Money Talks

Design by Creative Director Kemper Rodi 

Article by Diego Jaramillo

The Background

The most frequent manifestations of ideology occur not in debate halls or literary reviews, but rather in the fabric of the everyday. In a discussion about our management of waste, Slovenian philosopher Slavoj Žižek famously stated that, “It is easy for an academic at a round table to claim that we live in a post-ideological universe, but the moment he visits the lavatory after the heated discussion, he is again knee-deep in ideology.” This observation – in reference to certain comparative differences between German, French, and American toilets – is astute in that it presents ideology as more than merely a complete set of beliefs governed by principles, but also as the ‘hidden-in-plain-sight’ codes, arrangements, and norms that give structure to human sociality. 

Nowhere else do these two components of ideology – the outward principles and their commonplace appearances – intersect as much as in currency. Coins and banknotes represent the most ‘everyday’ medium governments can utilize to make official those pre-existing collective feelings of nationhood and togetherness present in their society. Nuggets of state-endorsed social consciousness are sprinkled into public education and daily use; no other form can dispense the content of propaganda the way spare change reaches both the least fortunate among us and the car seat cup holders of upper-class toddlers. Now more than ever, as physical currency approaches economic obsolescence and leaves pure symbolic significance in its place, a study of the emblems and myths that grace the world’s money is needed to illuminate the path we’re taking.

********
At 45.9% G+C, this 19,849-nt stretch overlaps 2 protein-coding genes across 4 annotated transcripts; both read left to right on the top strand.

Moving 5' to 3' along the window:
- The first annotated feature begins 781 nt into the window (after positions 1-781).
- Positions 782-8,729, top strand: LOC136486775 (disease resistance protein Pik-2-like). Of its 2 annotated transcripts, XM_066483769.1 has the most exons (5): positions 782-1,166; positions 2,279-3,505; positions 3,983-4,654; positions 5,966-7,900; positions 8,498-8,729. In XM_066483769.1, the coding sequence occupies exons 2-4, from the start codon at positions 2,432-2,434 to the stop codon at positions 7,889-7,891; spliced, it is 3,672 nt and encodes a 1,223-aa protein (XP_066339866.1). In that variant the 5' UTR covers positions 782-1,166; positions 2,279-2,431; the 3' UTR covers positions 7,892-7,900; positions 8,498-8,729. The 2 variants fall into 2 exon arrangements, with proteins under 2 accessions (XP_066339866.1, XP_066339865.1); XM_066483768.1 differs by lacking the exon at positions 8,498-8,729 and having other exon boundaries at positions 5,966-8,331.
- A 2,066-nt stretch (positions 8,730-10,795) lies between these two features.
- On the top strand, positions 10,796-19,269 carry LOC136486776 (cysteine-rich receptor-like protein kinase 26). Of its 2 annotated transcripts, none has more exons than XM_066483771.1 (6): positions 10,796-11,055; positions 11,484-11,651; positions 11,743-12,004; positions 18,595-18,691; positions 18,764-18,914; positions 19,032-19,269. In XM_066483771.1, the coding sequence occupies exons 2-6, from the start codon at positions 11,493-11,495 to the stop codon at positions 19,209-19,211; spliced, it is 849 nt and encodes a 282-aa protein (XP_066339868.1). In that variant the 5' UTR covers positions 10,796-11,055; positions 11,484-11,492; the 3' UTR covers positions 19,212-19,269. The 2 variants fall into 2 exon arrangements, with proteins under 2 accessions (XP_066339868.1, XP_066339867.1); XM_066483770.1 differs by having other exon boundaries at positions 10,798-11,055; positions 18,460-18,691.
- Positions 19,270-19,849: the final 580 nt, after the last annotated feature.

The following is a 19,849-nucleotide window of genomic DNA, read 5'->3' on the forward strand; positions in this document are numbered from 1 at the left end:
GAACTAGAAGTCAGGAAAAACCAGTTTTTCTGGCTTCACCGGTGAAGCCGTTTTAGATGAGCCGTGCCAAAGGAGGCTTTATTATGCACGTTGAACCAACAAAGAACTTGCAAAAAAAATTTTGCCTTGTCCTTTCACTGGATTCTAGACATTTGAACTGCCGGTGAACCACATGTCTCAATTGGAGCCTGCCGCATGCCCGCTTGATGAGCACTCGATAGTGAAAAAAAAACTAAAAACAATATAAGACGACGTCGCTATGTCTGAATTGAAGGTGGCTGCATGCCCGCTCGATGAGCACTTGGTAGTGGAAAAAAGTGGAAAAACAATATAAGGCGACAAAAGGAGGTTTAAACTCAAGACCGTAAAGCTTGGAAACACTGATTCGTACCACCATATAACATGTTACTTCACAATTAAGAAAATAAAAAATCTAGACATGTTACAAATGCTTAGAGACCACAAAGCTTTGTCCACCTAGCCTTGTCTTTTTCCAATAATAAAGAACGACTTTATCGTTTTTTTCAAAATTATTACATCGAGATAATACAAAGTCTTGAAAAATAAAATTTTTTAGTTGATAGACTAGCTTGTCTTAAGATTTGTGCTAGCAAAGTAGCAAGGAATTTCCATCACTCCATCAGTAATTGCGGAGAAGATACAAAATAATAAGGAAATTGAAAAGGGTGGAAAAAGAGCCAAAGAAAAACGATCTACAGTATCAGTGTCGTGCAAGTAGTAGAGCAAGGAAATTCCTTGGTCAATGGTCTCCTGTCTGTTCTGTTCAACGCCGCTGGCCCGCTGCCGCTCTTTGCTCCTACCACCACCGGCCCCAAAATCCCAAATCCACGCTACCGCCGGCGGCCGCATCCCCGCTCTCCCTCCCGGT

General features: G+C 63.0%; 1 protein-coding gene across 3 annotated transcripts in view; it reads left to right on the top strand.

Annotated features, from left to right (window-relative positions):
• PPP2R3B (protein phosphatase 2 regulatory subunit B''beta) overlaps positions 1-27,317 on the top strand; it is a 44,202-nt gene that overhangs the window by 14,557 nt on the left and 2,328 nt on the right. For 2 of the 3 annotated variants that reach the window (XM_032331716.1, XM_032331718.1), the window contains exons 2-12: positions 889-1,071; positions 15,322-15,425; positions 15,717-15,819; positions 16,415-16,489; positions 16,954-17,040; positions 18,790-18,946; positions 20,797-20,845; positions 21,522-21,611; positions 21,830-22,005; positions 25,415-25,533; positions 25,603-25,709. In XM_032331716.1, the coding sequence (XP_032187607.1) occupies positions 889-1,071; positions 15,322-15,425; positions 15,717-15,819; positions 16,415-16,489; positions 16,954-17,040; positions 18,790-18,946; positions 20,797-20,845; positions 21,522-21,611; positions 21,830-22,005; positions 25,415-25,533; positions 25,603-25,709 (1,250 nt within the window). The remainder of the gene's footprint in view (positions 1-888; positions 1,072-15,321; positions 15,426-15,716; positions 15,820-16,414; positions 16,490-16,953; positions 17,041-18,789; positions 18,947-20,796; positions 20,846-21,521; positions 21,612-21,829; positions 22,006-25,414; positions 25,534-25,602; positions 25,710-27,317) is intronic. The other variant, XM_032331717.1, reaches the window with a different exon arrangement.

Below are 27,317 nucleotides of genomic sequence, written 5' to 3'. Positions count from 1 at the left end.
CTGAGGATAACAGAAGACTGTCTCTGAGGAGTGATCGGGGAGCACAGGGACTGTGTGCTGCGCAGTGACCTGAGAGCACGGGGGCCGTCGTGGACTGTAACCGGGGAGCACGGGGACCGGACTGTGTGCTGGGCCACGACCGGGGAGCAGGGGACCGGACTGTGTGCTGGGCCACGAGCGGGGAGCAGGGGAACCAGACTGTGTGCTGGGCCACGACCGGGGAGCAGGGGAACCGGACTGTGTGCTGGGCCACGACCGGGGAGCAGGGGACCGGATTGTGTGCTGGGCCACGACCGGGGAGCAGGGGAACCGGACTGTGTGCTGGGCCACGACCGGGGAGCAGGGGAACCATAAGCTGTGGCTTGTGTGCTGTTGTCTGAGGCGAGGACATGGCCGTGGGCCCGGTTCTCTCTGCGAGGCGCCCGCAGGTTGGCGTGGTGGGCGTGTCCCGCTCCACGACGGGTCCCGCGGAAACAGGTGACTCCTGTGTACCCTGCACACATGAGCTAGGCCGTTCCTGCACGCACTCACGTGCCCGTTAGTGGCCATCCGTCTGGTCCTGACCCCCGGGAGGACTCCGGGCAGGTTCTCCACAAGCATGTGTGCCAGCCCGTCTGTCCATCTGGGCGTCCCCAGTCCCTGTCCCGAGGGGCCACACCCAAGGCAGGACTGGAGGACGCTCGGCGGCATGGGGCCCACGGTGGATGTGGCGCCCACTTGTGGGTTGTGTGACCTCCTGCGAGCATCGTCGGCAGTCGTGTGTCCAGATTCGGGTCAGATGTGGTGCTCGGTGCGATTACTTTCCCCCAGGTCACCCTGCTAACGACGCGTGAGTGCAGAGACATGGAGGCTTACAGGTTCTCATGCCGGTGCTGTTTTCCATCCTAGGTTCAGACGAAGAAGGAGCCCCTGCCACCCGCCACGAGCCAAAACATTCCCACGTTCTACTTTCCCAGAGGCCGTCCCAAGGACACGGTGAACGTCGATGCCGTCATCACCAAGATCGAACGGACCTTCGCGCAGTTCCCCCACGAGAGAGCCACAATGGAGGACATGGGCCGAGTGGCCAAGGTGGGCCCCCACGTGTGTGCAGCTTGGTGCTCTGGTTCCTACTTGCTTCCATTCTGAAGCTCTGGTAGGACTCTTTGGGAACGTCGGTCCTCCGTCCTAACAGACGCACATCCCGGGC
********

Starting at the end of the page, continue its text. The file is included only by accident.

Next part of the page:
In this brief series of blogs entitled Money Talks, I will set out to accomplish two primary goals. Number 1 is to analyze the genealogy of currency’s symbolism within particular nations as an inquiry into the value systems that most heavily influence their social conscience, governance, and enterprise. Number 2 is to, in some meaningful way, use these observations to make wider-ranging conclusions about how global moral structures and rhetoric may change with the emergence of new world superpowers. Therefore, given that this journey will end with the titans of the future, it only makes sense to begin with the greatest titan of the past.